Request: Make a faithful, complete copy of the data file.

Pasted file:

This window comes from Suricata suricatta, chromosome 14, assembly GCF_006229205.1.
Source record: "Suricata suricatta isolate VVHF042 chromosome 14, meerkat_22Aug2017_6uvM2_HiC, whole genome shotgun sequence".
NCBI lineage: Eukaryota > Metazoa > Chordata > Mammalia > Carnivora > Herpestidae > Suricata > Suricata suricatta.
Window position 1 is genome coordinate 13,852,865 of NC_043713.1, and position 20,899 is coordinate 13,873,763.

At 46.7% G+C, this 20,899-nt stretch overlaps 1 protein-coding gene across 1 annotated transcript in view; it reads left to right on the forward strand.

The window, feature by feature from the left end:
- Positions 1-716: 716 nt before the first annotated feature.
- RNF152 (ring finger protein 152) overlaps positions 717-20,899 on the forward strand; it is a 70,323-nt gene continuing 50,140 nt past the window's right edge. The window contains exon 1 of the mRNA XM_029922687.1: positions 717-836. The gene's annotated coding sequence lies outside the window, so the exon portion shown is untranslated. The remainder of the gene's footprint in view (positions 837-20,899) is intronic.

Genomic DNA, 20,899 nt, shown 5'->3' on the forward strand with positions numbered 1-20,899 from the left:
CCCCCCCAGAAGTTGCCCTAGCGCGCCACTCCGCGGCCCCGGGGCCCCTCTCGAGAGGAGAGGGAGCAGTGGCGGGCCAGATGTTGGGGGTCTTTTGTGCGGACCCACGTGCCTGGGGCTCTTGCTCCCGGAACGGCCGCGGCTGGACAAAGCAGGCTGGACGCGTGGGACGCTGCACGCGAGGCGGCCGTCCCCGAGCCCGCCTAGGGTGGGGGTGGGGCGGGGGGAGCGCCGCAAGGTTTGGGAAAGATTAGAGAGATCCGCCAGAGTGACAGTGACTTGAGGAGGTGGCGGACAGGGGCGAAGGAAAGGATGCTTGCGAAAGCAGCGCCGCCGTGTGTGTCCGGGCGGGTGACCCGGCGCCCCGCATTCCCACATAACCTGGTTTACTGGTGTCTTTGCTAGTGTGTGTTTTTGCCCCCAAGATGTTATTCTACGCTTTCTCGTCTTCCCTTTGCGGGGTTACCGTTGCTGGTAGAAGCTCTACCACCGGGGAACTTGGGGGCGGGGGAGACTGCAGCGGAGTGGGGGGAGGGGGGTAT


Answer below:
This window comes from Suricata suricatta, chromosome 14, assembly GCF_006229205.1.
Source record: "Suricata suricatta isolate VVHF042 chromosome 14, meerkat_22Aug2017_6uvM2_HiC, whole genome shotgun sequence".
NCBI lineage: Eukaryota > Metazoa > Chordata > Mammalia > Carnivora > Herpestidae > Suricata > Suricata suricatta.
Window position 1 is genome coordinate 13,852,865 of NC_043713.1, and position 20,899 is coordinate 13,873,763.

At 46.7% G+C, this 20,899-nt stretch overlaps 1 protein-coding gene across 1 annotated transcript in view; it reads left to right on the forward strand.

The window, feature by feature from the left end:
- Positions 1-716: 716 nt before the first annotated feature.
- RNF152 (ring finger protein 152) overlaps positions 717-20,899 on the forward strand; it is a 70,323-nt gene continuing 50,140 nt past the window's right edge. The window contains exon 1 of the mRNA XM_029922687.1: positions 717-836. The gene's annotated coding sequence lies outside the window, so the exon portion shown is untranslated. The remainder of the gene's footprint in view (positions 837-20,899) is intronic.

Genomic DNA, 20,899 nt, shown 5'->3' on the forward strand with positions numbered 1-20,899 from the left:
CCCCCCCAGAAGTTGCCCTAGCGCGCCACTCCGCGGCCCCGGGGCCCCTCTCGAGAGGAGAGGGAGCAGTGGCGGGCCAGATGTTGGGGGTCTTTTGTGCGGACCCACGTGCCTGGGGCTCTTGCTCCCGGAACGGCCGCGGCTGGACAAAGCAGGCTGGACGCGTGGGACGCTGCACGCGAGGCGGCCGTCCCCGAGCCCGCCTAGGGTGGGGGTGGGGCGGGGGGAGCGCCGCAAGGTTTGGGAAAGATTAGAGAGATCCGCCAGAGTGACAGTGACTTGAGGAGGTGGCGGACAGGGGCGAAGGAAAGGATGCTTGCGAAAGCAGCGCCGCCGTGTGTGTCCGGGCGGGTGACCCGGCGCCCCGCATTCCCACATAACCTGGTTTACTGGTGTCTTTGCTAGTGTGTGTTTTTGCCCCCAAGATGTTATTCTACGCTTTCTCGTCTTCCCTTTGCGGGGTTACCGTTGCTGGTAGAAGCTCTACCACCGGGGAACTTGGGGGCGGGGGAGACTGCAGCGGAGTGGGGGGAGGGGGGTAT